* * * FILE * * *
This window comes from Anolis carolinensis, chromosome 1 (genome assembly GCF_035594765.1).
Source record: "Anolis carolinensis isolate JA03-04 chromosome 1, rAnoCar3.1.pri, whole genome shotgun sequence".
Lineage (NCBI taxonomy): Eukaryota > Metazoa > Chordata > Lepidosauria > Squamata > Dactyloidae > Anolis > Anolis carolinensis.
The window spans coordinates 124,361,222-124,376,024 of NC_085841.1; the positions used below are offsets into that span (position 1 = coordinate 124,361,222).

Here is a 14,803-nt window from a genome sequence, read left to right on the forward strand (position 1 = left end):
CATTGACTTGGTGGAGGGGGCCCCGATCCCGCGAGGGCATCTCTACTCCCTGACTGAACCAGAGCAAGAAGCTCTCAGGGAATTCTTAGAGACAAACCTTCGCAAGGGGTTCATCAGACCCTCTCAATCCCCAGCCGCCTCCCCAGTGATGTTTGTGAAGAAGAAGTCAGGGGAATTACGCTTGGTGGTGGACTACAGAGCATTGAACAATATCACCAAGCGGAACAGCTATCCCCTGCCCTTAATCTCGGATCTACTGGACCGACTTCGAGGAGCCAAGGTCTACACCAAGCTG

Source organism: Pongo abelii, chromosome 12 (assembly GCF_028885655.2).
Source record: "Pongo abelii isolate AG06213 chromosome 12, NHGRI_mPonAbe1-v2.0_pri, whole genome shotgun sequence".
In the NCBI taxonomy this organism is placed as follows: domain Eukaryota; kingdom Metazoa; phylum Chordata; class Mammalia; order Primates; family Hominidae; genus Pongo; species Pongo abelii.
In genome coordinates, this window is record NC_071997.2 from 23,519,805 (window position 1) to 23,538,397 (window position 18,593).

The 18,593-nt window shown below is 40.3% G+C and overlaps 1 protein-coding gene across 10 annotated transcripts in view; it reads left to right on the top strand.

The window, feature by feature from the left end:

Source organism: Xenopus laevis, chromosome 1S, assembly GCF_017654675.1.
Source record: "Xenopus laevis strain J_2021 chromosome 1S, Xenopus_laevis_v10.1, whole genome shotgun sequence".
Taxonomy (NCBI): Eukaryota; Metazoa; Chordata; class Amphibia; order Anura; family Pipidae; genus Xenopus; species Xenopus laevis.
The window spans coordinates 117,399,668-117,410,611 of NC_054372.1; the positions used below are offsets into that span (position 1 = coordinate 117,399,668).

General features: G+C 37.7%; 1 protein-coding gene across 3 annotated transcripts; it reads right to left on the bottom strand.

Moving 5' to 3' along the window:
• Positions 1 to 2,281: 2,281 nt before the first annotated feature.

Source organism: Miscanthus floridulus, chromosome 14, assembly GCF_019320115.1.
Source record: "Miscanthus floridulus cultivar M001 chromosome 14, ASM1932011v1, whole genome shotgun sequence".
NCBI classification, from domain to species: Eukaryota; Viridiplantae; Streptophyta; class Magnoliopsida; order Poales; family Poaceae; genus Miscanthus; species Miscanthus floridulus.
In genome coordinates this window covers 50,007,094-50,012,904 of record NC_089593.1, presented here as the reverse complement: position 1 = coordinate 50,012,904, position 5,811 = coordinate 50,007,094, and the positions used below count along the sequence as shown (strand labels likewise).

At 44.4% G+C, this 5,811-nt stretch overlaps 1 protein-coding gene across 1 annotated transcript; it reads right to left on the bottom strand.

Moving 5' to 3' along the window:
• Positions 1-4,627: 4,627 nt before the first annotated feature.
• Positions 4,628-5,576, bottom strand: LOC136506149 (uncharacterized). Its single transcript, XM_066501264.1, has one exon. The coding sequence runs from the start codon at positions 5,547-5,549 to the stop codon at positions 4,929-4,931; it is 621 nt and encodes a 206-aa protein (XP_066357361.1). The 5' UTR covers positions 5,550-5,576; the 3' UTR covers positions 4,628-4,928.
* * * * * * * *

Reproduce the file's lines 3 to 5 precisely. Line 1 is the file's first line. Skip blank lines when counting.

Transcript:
Lineage (NCBI taxonomy): Eukaryota > Metazoa > Chordata > Lepidosauria > Squamata > Dactyloidae > Anolis > Anolis carolinensis.
The window spans coordinates 124,361,222-124,376,024 of NC_085841.1; the positions used below are offsets into that span (position 1 = coordinate 124,361,222).

Here is a 14,803-nt window from a genome sequence, read left to right on the forward strand (position 1 = left end):